That night, the Green Destiny is stolen by a highly-trained thief who barely manages to escape the pursuit of Lien. Lien discovers that the thief was trained at Wudang - the same place that taught Bai and whose skills Jade Fox sought - and traces the thief back to Governor Yu's compound. Lien and Bai reunite and discover that Fox has been hiding in plain sight as Jen's governess and has taught her charge a few tricks of her own...
Li Mu Bai
Yu Shu Lien
Lo "Dark Cloud"
Hui-Ling Wang, James Schamus & Kuo Jung Tsai*
Release Date (UK)
5th January, 2001
Action, Drama, Fantasy, Romance
Best Cinematography, Best Original Score, Best Set Direction, Best Foreign Language Film
Academy Award Nominations
Best Picture, Best Director, Best Costume Design, Best Adapted Screenplay, Best Film Editing, Best Original Song
What's to like?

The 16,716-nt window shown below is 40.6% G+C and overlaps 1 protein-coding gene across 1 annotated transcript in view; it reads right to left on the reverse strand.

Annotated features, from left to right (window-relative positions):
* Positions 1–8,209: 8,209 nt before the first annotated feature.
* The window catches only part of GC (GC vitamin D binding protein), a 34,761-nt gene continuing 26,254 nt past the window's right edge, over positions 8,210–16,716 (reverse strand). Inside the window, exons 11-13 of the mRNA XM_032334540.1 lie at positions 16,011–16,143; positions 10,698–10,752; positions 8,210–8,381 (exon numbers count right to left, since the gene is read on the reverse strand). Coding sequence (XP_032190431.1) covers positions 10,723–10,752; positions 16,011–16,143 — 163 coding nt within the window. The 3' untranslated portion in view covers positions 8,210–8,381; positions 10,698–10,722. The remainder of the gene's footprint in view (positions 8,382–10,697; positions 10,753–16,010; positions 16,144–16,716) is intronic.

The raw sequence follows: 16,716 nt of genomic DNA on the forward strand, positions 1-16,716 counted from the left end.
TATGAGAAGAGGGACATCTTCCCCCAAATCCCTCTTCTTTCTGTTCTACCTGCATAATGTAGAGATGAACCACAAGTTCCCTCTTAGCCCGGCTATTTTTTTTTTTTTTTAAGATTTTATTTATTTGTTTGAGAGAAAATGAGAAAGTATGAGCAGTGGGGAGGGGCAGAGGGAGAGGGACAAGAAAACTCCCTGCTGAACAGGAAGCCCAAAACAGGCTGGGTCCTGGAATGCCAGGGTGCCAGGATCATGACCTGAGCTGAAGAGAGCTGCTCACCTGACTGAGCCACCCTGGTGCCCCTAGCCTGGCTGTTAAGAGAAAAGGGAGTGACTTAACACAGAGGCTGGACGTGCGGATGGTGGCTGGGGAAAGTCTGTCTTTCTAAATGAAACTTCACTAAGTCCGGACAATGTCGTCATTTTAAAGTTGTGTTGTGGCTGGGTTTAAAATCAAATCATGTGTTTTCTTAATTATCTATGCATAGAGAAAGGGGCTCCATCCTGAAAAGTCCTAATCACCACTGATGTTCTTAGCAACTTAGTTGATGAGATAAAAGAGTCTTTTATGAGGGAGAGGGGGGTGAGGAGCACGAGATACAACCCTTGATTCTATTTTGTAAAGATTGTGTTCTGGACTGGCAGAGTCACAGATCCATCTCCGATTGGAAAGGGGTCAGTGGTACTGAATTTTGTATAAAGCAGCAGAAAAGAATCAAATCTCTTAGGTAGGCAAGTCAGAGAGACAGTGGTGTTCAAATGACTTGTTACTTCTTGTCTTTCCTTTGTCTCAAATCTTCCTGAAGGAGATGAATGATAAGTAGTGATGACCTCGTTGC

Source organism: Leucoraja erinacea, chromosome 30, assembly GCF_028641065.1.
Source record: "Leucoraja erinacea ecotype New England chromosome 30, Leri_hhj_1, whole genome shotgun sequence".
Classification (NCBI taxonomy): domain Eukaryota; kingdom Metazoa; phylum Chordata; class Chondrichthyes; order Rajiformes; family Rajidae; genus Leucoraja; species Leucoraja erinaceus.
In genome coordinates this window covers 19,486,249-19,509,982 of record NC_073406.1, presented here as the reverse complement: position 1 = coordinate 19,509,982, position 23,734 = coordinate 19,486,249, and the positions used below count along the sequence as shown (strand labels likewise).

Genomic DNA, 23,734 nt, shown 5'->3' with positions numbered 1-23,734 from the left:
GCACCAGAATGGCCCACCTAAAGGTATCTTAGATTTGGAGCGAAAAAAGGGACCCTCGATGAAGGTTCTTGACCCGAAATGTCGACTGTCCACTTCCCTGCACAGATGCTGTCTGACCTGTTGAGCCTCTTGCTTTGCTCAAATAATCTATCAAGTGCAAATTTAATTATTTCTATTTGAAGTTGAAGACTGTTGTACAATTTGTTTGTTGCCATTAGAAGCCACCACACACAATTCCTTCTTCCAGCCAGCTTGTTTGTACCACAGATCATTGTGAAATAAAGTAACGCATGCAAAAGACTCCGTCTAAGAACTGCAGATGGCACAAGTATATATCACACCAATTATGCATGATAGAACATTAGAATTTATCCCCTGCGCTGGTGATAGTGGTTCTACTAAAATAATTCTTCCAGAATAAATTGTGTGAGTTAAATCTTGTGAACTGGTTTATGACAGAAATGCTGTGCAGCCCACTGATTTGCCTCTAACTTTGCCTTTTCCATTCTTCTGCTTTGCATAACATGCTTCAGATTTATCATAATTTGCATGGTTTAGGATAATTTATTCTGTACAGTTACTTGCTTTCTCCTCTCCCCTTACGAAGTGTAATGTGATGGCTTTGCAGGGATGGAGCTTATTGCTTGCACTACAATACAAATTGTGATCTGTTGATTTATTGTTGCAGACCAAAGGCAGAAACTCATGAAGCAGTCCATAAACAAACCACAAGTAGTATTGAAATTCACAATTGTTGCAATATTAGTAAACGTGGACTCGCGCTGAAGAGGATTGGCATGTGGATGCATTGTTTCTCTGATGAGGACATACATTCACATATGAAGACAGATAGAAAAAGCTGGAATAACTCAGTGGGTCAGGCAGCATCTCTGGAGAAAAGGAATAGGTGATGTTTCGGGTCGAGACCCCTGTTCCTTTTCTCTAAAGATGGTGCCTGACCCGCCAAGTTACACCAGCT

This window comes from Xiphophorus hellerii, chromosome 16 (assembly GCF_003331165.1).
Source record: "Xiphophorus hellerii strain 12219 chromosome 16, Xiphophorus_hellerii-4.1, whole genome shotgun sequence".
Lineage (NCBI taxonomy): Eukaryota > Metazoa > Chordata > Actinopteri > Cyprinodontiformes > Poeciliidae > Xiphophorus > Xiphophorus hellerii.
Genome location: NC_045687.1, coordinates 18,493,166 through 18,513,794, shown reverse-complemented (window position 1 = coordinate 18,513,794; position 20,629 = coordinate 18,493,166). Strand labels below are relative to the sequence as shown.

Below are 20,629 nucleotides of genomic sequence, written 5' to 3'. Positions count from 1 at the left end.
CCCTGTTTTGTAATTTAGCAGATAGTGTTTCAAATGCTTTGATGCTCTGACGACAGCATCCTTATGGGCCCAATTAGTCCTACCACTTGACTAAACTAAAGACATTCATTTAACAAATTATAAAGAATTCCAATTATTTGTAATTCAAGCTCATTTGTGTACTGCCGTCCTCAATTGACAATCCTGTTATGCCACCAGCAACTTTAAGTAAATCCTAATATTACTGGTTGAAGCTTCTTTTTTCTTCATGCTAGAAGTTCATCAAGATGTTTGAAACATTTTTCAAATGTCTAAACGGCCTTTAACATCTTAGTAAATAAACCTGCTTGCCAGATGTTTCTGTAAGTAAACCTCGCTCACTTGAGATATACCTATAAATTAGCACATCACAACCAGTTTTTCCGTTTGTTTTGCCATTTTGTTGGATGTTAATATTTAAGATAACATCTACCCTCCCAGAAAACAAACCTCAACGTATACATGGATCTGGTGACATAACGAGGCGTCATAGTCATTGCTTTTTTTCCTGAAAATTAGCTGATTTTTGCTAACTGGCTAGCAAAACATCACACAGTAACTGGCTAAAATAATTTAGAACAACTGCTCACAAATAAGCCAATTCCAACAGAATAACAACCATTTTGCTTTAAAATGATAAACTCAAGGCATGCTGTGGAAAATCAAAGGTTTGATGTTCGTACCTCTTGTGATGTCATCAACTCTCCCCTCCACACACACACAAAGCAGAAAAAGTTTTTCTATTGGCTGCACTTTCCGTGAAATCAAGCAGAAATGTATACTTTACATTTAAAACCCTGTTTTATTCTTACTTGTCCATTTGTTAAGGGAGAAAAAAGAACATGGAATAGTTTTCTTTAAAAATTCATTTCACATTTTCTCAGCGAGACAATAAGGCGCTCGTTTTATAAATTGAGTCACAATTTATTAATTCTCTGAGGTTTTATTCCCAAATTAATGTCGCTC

Assume for a moment that you are only interested in the martial arts and not the narrative. Crouching Tiger, Hidden Dragon has become synonymous with the sort of high-flying, balletic scenes we fell in love with in The Matrix - which isn't surprising seeing as choreographer Yuen Wo Ping also worked on that movie as well. But this film elevates such work to another level - it's achingly beautiful at times with characters chasing each other across rooves and a lake, their feet barely dipping into the water before duelling each other in the treetops, swinging at seemingly impossible angles. Without any other context, these moments alone are worth the effort. Even more traditional sequences such as one-on-one sword fights or the scene where an entire gang are dismantled in a restaurant are breath-taking in their speed and physical prowess. Fans of this type of action will be beside themselves in glee and even when the fighting stops, the scenery and sets make China feel as remote and fantastical as Peter Jackson's Middle-Earth.